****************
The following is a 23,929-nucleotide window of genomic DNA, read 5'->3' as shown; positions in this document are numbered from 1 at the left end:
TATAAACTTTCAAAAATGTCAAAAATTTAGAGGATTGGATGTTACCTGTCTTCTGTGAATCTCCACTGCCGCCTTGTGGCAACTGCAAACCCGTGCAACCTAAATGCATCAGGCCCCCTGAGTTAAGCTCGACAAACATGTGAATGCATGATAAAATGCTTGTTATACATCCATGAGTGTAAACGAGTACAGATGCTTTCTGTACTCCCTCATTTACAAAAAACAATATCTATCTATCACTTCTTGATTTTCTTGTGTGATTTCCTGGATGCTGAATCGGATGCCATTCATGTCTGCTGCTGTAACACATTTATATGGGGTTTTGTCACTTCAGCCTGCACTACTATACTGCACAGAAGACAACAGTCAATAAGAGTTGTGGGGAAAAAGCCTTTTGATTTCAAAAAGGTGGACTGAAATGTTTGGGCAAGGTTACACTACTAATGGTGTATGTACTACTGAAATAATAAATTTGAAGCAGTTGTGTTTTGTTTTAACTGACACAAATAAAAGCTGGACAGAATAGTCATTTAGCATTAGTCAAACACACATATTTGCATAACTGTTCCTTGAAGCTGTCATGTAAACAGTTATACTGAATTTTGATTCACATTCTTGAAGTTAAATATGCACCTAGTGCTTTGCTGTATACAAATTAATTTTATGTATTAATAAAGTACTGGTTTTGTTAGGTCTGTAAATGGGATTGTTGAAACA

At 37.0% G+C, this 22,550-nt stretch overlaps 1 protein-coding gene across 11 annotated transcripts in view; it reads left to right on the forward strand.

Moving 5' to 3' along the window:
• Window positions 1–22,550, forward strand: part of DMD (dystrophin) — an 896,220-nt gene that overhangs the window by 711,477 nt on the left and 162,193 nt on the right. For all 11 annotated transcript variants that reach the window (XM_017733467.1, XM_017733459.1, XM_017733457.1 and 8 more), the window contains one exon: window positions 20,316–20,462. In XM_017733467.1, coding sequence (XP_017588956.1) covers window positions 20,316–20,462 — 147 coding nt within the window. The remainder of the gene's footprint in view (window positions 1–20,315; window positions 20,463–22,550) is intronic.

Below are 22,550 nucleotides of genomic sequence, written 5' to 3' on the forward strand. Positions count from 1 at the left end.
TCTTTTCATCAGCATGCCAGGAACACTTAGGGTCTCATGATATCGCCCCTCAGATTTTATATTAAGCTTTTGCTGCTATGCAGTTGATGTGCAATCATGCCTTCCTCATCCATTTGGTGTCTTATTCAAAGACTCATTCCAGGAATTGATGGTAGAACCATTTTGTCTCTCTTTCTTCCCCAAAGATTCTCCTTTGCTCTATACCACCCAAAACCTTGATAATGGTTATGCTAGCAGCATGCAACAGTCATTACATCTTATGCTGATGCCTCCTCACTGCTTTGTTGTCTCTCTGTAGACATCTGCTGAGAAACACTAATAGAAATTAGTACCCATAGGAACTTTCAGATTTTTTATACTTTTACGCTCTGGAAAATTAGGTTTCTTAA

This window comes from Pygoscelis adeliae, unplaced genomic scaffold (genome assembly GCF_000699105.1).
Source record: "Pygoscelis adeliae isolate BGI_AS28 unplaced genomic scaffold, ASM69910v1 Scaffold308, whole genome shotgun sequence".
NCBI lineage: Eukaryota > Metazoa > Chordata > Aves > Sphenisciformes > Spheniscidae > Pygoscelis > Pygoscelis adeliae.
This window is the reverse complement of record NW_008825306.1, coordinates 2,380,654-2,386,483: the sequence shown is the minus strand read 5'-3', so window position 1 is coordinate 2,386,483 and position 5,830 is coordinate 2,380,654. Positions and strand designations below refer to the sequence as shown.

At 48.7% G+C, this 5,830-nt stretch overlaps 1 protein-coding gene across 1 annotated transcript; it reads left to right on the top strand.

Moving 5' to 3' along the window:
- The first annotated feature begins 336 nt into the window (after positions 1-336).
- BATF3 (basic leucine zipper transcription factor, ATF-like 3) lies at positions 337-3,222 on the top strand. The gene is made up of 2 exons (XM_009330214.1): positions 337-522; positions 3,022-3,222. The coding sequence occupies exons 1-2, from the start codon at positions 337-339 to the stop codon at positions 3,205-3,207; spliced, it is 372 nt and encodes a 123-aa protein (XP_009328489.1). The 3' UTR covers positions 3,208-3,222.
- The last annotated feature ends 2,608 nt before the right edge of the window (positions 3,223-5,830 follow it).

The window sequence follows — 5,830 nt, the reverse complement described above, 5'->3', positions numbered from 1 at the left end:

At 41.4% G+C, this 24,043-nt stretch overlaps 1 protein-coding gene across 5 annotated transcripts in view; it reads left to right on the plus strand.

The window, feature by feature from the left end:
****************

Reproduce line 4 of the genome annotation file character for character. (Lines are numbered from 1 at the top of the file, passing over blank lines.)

Moving 5' to 3' along the window: